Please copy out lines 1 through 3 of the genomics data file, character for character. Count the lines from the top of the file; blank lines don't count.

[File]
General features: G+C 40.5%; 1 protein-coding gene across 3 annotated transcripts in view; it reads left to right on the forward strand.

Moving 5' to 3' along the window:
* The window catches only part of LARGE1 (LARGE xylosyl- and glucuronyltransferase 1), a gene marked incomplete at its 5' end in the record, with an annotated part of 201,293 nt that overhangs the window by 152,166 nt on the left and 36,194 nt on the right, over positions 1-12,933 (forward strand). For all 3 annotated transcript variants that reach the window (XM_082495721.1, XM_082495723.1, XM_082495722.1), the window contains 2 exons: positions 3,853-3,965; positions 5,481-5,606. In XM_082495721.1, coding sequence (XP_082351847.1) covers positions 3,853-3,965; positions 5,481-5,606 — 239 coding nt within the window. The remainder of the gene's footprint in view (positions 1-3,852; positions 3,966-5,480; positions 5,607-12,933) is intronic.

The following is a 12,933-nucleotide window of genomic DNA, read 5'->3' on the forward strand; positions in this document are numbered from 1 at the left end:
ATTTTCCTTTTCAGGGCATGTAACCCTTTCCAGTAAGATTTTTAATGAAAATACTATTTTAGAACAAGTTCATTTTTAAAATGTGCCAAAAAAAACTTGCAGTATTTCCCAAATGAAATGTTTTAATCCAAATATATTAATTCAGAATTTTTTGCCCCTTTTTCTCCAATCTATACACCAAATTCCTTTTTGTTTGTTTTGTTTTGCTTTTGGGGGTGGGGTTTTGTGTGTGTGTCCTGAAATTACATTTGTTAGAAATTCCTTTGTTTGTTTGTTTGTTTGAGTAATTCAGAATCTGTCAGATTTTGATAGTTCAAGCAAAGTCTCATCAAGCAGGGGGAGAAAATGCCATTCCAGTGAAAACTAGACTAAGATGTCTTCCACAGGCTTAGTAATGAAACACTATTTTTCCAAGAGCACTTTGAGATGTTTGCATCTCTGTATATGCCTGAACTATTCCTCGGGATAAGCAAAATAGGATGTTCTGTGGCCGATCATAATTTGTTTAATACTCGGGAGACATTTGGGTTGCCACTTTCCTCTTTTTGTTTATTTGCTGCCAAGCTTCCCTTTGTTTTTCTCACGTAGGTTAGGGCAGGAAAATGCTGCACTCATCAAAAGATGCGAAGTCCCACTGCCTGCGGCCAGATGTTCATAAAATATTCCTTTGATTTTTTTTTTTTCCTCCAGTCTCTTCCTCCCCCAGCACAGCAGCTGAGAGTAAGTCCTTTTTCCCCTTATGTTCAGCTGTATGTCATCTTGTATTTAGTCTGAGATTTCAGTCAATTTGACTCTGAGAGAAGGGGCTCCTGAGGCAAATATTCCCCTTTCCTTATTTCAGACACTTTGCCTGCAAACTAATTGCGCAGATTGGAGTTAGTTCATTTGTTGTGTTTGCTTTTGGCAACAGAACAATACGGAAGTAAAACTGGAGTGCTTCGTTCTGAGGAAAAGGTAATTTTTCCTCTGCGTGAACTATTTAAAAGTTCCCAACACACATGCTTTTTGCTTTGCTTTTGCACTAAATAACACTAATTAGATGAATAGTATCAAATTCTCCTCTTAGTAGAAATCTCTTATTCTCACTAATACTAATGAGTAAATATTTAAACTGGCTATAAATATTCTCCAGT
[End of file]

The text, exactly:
General features: G+C 40.5%; 1 protein-coding gene across 3 annotated transcripts in view; it reads left to right on the forward strand.

Moving 5' to 3' along the window:
* The window catches only part of LARGE1 (LARGE xylosyl- and glucuronyltransferase 1), a gene marked incomplete at its 5' end in the record, with an annotated part of 201,293 nt that overhangs the window by 152,166 nt on the left and 36,194 nt on the right, over positions 1-12,933 (forward strand). For all 3 annotated transcript variants that reach the window (XM_082495721.1, XM_082495723.1, XM_082495722.1), the window contains 2 exons: positions 3,853-3,965; positions 5,481-5,606. In XM_082495721.1, coding sequence (XP_082351847.1) covers positions 3,853-3,965; positions 5,481-5,606 — 239 coding nt within the window. The remainder of the gene's footprint in view (positions 1-3,852; positions 3,966-5,480; positions 5,607-12,933) is intronic.